Marlene Mendoza is a solo metal artist from New York City. She graduated Magna Cum Laude from Lehman College with her Bachelor of Science Degree in Music and three certifications from Berklee College of Music in Music Production. Since then, she has toured in several bands as a guitarist and is now working on her own music in which she sings, plays guitar, and writes for. She has two singles available now: “A Battle Between Two Lesser Evils” and “Not Afraid.” When not writing new music, she teaches guitar, piano, ukulele, and bass at a music school.
What is your definition of tone, and how has it changed over the years?
I always say this to my students, “The tone comes from your hands.” You can have the most expensive gear in the world but if you don’t strum properly, maintain your instrument, or/and practice, your tone will not sound good. But, tone has changed over the years based on the genre of music you play. If you play heavy metal, you want a guitar tone that’s very dirty. If you want to play djent, you want a tone that’s punchy and tight. And to be honest, you can manipulate that sound digitally with editing if you’re recording. That’s what has changed over the years.
Which guitars, amps, and pedals are you currently using and why?
I currently play Ibanez guitars. I love how lightweight they are, which is very important to me due to my height, plus I love being able to spin my guitars around without breaking my back (haha). I like using Marshall Amps on stage, and I use the Line 6 Pod HD Pro X for live gigs. My next goal is to get a Kemper or Axe FX that I can incorporate into my shows and recording.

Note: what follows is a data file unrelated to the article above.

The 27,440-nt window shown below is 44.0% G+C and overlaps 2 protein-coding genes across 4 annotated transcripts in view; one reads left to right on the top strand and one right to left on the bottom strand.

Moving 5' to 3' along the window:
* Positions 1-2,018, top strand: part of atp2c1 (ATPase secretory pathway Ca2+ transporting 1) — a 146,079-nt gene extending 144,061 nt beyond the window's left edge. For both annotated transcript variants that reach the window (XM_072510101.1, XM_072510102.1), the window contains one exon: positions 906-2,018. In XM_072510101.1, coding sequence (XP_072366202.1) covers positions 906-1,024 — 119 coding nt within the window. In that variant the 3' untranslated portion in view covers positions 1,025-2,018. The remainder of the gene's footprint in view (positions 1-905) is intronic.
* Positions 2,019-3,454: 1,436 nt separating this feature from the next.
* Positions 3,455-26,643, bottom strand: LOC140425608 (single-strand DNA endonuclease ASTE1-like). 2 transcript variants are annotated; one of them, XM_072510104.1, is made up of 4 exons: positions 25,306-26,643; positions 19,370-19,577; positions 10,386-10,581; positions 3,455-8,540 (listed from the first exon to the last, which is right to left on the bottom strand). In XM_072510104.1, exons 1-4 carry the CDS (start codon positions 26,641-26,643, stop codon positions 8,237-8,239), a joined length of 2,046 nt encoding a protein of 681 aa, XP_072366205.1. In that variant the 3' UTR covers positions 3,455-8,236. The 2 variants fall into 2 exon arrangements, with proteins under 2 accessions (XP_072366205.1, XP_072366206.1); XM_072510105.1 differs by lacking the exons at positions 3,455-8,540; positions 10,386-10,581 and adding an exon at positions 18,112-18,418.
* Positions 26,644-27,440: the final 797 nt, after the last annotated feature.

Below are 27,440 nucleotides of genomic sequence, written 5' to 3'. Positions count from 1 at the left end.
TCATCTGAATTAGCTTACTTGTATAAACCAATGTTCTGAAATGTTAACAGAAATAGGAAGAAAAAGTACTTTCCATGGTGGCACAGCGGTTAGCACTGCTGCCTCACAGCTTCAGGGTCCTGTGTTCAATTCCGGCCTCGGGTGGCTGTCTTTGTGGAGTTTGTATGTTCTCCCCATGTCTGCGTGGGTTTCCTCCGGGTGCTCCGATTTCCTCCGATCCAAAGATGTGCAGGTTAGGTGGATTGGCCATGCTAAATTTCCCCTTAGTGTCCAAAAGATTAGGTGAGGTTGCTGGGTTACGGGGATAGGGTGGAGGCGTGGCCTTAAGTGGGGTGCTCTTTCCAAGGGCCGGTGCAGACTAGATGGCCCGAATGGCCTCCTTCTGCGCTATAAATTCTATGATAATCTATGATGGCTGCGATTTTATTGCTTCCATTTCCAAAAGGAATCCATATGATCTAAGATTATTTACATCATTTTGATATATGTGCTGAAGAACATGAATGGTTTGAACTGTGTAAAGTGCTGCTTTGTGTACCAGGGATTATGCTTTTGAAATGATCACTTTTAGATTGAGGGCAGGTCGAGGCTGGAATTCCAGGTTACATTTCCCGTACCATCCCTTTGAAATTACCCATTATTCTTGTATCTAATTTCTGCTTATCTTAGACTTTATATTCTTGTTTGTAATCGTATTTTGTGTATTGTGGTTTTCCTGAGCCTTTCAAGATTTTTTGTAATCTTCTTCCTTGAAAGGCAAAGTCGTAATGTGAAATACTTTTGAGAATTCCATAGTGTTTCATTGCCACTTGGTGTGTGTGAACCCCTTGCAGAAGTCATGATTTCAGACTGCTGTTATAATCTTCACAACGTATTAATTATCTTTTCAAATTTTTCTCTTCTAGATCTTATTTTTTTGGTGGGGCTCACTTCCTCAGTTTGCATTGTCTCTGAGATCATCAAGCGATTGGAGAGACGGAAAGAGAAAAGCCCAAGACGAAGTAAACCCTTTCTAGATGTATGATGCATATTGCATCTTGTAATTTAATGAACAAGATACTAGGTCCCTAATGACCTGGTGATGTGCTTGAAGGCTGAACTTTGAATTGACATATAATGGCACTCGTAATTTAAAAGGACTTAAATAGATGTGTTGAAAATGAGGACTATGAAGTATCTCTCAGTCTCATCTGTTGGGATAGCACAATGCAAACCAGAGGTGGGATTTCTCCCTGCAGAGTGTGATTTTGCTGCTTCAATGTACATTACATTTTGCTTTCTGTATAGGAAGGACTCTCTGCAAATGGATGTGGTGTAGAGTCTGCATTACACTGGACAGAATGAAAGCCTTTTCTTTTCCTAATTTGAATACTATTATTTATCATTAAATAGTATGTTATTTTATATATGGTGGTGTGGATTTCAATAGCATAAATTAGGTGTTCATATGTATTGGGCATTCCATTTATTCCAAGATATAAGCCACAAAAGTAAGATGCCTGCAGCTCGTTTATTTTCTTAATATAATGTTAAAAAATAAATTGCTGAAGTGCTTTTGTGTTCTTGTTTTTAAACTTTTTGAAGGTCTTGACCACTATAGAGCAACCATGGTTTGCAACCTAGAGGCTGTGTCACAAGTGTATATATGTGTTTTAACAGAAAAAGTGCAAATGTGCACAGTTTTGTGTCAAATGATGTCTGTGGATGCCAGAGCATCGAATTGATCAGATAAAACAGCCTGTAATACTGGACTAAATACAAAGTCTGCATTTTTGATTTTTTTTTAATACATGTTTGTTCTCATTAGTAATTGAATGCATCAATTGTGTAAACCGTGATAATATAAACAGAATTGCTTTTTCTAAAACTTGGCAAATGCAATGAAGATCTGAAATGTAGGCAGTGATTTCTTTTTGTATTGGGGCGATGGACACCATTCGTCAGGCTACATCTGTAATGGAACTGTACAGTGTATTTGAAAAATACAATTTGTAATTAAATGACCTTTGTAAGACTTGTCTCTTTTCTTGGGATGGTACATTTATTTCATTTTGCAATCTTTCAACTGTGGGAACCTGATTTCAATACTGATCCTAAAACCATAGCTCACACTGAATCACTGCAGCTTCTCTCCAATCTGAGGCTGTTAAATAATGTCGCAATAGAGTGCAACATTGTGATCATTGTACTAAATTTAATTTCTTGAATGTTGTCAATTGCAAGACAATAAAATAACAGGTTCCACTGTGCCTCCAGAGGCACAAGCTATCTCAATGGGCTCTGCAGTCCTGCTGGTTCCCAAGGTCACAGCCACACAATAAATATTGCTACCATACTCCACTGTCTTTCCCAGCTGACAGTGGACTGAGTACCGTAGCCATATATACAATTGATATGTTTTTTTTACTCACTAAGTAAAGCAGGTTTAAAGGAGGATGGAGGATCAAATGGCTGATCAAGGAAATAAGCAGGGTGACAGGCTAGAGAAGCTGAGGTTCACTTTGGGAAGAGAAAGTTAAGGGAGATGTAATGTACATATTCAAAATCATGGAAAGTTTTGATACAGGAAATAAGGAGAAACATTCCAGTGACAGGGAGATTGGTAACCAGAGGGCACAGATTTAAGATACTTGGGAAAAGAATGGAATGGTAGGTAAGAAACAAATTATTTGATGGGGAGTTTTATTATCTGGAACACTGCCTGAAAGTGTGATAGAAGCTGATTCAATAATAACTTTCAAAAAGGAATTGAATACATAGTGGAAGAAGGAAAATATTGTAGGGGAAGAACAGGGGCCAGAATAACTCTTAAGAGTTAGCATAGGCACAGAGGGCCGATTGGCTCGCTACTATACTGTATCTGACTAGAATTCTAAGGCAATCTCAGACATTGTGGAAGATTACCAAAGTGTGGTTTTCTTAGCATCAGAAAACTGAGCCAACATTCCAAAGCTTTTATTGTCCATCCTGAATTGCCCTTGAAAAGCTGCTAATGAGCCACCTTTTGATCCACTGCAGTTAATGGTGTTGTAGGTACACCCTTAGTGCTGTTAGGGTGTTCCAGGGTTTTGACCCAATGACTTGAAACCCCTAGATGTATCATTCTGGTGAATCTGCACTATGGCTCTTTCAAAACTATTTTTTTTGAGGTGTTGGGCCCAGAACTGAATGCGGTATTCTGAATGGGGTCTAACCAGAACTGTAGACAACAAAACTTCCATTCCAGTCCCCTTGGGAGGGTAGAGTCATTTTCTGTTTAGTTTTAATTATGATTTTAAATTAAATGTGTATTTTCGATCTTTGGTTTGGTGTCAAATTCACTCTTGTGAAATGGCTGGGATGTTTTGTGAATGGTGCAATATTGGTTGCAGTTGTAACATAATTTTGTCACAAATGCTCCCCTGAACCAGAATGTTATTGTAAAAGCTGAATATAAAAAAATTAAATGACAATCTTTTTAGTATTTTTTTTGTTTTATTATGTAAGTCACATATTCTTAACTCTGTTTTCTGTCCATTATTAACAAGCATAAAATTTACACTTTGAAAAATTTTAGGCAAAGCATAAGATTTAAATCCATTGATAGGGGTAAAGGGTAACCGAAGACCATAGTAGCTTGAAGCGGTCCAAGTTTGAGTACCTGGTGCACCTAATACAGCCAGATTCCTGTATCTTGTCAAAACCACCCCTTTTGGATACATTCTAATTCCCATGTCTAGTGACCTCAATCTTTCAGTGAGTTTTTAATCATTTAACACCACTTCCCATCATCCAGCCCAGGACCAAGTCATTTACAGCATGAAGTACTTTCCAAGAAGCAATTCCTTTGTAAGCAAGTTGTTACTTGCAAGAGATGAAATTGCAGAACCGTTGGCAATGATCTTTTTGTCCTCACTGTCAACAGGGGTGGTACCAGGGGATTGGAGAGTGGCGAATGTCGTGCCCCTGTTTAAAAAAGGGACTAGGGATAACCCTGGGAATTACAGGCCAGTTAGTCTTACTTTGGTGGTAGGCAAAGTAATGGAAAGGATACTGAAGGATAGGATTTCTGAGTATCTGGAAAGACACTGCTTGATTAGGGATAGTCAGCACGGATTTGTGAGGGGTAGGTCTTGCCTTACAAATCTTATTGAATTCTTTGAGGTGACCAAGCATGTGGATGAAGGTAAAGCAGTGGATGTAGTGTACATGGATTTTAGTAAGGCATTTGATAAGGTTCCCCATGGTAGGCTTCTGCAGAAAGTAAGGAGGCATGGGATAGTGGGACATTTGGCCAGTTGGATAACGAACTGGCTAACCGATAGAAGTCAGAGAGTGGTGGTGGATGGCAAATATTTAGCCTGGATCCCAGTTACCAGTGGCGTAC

What about strings?
It depends on the guitar. On my acoustic guitars, I love using Ernie Ball Light or Medium Earthwood strings. They sound super warm and have nice clarity. On my seven-string guitars, I like using the D’Addario NYX strings. And on my regular electric guitars, I like using Ernie Balls as well.
Are there certain recording techniques you prefer in the studio?
I like to just use a guitar plugin amp when it comes to recording. But, depending on the song, I can reamp it or use my Line 6 Pod HD PRO X to the computer to get the sound I would like. As long as everything is neatly organized and not too time-consuming, I am fine with any technique that will yield the sound I am looking for.
How do you keep your sound consistent onstage?
Using a rack setup helps keep my sound consistent onstage. I don’t have to worry about knobs being accidentally touched during travel, which can compromise my sound. I like to turn it on to a save preset and just go!
What does your practice consist of?
I have a few guitar books that I look back into that consist of practices that I can do each day. It’s fun doing those with a metronome to keep my timing right.
What is your advice for young women who hope to work in the music industry?
You’re stronger than you think! Do not give up! You got this. And women’s intuition is real; listen to that feeling because it’s there for a reason! Always believe in yourself because there will be people that do not. And most importantly, have fun!
You can follow Marlene on social media @marlenemendozaofficial.